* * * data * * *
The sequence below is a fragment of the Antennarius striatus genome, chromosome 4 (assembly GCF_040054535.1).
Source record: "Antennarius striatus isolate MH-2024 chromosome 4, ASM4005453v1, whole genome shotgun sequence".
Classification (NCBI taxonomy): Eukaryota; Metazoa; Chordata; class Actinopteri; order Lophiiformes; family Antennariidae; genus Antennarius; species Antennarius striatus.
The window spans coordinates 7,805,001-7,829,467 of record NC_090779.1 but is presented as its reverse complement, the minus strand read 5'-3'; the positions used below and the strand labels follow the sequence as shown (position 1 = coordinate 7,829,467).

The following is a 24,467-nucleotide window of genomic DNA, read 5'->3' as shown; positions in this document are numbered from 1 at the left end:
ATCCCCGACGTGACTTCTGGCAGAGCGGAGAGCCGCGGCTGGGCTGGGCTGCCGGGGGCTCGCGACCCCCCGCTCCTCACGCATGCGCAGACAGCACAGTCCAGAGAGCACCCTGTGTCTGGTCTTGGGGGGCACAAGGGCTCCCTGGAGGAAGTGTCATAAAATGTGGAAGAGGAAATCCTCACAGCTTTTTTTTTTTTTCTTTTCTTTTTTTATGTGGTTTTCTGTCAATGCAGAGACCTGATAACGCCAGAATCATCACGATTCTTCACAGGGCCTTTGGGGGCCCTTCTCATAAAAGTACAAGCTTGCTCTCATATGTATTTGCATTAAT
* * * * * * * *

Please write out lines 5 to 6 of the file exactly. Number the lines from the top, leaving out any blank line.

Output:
The following is a 24,467-nucleotide window of genomic DNA, read 5'->3' as shown; positions in this document are numbered from 1 at the left end:
ATCCCCGACGTGACTTCTGGCAGAGCGGAGAGCCGCGGCTGGGCTGGGCTGCCGGGGGCTCGCGACCCCCCGCTCCTCACGCATGCGCAGACAGCACAGTCCAGAGAGCACCCTGTGTCTGGTCTTGGGGGGCACAAGGGCTCCCTGGAGGAAGTGTCATAAAATGTGGAAGAGGAAATCCTCACAGCTTTTTTTTTTTTTCTTTTCTTTTTTTATGTGGTTTTCTGTCAATGCAGAGACCTGATAACGCCAGAATCATCACGATTCTTCACAGGGCCTTTGGGGGCCCTTCTCATAAAAGTACAAGCTTGCTCTCATATGTATTTGCATTAAT